Hindgut Microflora's Potential Role in Equine Obesity
We know that keeping horses' hindguts healthy also helps the digestive tract function properly. But some researchers now believe the microflora residing in the hindgut could contribute to equine obesity.
At the 2012 Alltech Symposium, held May 21-23 in Lexington, Ky., Lucy Waldron, PhD, president and founder of LWT Animal Nutrition in Feilding, New Zealand, discussed what previous research on the subject suggests and where more research is needed to develop practical applications in horses.
A Growing Problem
Waldron relayed that obesity is prevalent in today's horses and is believed to contribute to a number of other health problems, including laminitis, developmental orthopedic disorders, insulin resistance, colic, and acidosis. And while a restricted diet and additional exercise might help some horses, Waldron cautioned that not all obese horses will respond in the same manner.
Further, she noted, "We all know there are good doers and poor doers within the horse population. Two horses could have the same paddock, the same owner, the same everything, and they could have very different weights."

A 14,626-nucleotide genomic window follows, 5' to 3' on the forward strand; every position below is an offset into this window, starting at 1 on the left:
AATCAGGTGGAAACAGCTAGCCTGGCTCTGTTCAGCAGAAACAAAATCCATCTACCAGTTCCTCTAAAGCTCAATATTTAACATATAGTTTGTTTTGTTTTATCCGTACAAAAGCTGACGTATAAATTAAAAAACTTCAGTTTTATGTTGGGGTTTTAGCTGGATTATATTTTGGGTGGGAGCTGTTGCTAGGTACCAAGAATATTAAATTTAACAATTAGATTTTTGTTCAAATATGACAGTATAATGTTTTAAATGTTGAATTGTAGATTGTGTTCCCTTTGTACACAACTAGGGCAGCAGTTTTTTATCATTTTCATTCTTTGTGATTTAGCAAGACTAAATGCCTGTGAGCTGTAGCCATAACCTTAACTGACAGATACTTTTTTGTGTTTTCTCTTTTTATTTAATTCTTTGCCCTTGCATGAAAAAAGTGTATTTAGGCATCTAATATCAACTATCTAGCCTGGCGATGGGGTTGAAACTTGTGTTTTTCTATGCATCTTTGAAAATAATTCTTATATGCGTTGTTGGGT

Waldron said these observations have prompted researchers and scientists to look for other causes of obesity.
Research in other species prompted equine researchers to look to horses' hindguts for a potential answer to obesity. Specifically, she noted, research in mice, chickens, and pets has indicated the microbial profiles of obese animals are much different than those of non-obese animals.
One study in horses, Waldron relayed, found that one bacteria--Fibrobacter succinogenes--was more prevalent in the guts of easy keeper ponies when compared to lighter Thoroughbred horses.
She also discussed a study in which horses that consumed a prebiotic supplement had less significant microflora changes when the animals underwent a major feed adjustment than controls, indicating less digestive upset.
Waldron indicated researchers are working to determine if there could be a "perfect" microbial profile that would keep horses at an ideal weight. She suggested that supplementing yeast or a pre- or probiotic could help regulate the microbial population; however, she noted that more research is needed to characterize these supplements' mode of action.
"Controlled studies are needed, where the bacterial profiling of fat, thin, and 'normal' horses are obtained over a range of feeds," Waldron relayed. "Once these profiles are obtained, further work has to be done applying feeding strategies and supplements ... to observe any shifts in population towards the 'normal' profile."
Waldron believes that, with funding, researchers might be able to develop feeding programs designed to "optimize the horse's hindgut environment and minimize gastric and obesity issues in the future."
Source: The Horse.com
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